Seed sowing

March is the month when most gardeners will venture out and start to fill their plots with all the seeds they have been hoarding up over the winter months. It’s an exciting time when we all look forward to the challenge of growing the crops and the joy of harvesting the fresh produce later in the season.

We invest a lot in terms of time, work and money in the hope of filling the freezer in the months to come, so it’s worth taking some time before starting to make proper preparations and not to start sowing before conditions are right. It also makes sense only to grow what you and your family like to eat, so when searching the catalogues, be strong: refrain from growing too many or too much of crops that are as yet untried by your taste buds. Having said that, trying new things does add to the excitement and offers a way to keep the hobby fresh, so treat yourself to just one or two novelties each spring and swap notes with gardening friends.


Above all enjoy the moment. Seed stowing it one of the most rewarding tasks we have to do and it comes mainly in the spring – a time full of promise for the season ahead. What could be better than an empty, newly raked patch of soil just waiting to be sown… apart from the same patch brimming with fresh produce to harvest, of course!

What To Grow: Making The Choice

Only grow what you know you will eat.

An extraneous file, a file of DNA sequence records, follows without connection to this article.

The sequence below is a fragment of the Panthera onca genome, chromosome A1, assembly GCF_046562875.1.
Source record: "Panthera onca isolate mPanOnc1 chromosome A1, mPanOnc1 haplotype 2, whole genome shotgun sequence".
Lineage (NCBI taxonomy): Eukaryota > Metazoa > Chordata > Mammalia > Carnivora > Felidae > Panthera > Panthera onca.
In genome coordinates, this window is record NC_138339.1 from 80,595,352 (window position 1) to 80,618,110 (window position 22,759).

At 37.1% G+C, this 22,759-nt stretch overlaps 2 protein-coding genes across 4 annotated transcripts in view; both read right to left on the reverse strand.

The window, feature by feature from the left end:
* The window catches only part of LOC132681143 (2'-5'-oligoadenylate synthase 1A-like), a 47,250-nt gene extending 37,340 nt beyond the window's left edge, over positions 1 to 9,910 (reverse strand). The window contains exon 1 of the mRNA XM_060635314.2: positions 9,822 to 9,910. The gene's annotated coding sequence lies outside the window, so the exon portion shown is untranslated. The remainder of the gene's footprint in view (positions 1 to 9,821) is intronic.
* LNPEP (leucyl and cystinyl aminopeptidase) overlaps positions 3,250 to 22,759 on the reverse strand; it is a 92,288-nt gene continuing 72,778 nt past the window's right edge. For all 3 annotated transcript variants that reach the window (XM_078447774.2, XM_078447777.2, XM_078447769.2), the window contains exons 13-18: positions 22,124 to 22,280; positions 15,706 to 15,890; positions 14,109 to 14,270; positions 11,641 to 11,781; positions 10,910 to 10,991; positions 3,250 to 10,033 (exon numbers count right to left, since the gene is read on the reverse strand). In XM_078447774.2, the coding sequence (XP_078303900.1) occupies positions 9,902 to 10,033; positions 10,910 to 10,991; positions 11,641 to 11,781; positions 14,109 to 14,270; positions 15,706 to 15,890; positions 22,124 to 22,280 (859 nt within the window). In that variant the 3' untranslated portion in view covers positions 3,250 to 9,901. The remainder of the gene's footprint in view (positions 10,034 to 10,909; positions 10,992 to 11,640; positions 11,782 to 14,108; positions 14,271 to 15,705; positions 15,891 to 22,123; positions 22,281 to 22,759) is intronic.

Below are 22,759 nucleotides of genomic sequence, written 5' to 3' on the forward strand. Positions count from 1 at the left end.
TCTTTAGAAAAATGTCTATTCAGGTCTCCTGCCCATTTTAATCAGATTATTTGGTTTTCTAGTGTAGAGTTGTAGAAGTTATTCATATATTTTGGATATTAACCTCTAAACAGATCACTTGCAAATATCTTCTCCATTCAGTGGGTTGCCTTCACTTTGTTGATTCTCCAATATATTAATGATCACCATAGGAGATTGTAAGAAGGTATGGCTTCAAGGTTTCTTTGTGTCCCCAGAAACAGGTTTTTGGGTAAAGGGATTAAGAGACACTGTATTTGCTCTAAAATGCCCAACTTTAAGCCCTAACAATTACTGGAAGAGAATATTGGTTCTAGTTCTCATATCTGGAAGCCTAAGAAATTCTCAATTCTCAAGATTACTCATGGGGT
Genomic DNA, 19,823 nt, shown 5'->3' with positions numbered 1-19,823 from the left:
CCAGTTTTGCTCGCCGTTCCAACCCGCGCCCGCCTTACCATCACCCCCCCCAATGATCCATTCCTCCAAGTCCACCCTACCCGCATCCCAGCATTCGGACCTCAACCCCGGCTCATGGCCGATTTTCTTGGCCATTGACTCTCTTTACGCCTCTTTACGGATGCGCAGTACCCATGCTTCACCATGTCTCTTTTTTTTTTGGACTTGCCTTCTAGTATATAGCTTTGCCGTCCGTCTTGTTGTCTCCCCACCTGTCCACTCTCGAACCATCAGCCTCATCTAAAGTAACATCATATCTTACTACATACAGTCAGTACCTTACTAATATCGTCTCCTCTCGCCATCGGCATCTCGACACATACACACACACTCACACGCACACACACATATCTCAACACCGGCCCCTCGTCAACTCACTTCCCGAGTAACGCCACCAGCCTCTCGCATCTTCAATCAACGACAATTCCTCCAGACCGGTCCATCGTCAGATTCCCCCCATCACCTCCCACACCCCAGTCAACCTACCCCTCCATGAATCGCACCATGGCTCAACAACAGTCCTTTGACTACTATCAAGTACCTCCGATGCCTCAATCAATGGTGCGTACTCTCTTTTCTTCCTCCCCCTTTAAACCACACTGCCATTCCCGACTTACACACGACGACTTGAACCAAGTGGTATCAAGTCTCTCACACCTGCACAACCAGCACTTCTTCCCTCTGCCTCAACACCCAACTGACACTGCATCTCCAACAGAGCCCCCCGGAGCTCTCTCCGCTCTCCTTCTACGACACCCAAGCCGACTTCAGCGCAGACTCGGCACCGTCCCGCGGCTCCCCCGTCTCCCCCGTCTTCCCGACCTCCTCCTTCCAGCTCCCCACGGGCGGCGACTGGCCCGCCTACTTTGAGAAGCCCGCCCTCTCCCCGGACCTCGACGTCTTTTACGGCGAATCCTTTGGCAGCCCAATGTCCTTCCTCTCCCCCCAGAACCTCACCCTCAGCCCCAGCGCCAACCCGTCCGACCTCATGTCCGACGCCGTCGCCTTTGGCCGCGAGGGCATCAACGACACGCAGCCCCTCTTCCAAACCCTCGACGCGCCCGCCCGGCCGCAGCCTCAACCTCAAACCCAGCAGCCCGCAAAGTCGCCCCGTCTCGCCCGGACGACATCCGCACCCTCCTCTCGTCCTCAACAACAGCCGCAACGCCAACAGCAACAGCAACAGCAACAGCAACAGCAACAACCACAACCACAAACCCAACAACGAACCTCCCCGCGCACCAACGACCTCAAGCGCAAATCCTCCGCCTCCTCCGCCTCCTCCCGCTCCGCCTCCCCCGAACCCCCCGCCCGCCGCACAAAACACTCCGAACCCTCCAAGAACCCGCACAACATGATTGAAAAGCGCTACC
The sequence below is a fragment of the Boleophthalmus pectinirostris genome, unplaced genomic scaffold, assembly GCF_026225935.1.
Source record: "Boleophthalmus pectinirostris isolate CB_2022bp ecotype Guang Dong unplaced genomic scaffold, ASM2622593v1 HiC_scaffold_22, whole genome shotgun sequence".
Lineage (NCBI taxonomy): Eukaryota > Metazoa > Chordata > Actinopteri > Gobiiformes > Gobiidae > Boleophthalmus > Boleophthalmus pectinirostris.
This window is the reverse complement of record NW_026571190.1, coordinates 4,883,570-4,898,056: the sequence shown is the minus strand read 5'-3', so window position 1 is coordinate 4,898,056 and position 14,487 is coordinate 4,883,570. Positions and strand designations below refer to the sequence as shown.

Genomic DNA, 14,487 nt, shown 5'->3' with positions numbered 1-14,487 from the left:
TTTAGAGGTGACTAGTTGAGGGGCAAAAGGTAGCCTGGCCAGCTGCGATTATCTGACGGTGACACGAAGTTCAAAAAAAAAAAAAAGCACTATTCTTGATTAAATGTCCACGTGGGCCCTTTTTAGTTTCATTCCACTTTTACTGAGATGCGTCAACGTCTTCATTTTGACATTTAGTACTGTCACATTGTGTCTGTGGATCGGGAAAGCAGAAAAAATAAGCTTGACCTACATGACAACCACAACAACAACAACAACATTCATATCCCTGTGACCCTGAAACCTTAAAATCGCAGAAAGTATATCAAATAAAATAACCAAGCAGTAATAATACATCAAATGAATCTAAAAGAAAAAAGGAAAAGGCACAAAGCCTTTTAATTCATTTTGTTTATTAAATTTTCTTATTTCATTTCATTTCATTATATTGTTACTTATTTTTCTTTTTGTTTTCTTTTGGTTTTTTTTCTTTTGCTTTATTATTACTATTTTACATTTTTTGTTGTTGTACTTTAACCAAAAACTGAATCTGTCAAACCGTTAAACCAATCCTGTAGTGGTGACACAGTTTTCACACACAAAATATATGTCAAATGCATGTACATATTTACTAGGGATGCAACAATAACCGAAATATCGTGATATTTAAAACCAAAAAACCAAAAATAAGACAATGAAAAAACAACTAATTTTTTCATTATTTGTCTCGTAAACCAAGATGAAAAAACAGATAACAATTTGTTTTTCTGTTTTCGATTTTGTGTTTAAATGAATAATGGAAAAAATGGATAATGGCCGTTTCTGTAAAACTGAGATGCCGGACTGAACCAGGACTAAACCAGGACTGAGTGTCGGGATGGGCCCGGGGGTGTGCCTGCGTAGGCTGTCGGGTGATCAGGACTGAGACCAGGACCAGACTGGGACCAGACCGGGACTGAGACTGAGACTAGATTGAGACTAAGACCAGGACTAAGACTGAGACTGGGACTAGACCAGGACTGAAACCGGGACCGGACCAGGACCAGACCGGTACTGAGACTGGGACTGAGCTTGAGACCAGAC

1. If you have room, try a couple of novelties to ring the changes.
  2. Stick to things that thrive on your soil and in your location. A sneaky look at what your neighbours are growing might offer some clues.
  3. Make a note of the varieties you like the taste of so you can order them again. Try occasional new ones alongside those to see if you like them more.
  4. Only sow as many seeds of fast-growing crops as you know you can eat. Slower-growing maincrop vegetables can usually be stored in some way.
  5. If you intend to save seeds from your crops, try to choose open-pollinated (non F1) types.

Do it Now

There’s still time to plant bare root fruit trees and bushes before they start into development, but try and get them in the soil at soon as possible and water the roots if the earth is not wet.


In places that are mild sow some early varieties of carrots such as ‘Amsterdam Forcing’ or ‘Nantes 5’ exterior under a cloche or frame.

Finish pruning apples and pears this month before the growth and bloom buds begin to swell and open.

Have a sneaky look to tee what it happening, if you are driving rhubarb under pots. New shoots should be beginning to grow.

Fruit trees that have stakes on them to give support need checking to make sure the ties are firmly secured, but not too tight.

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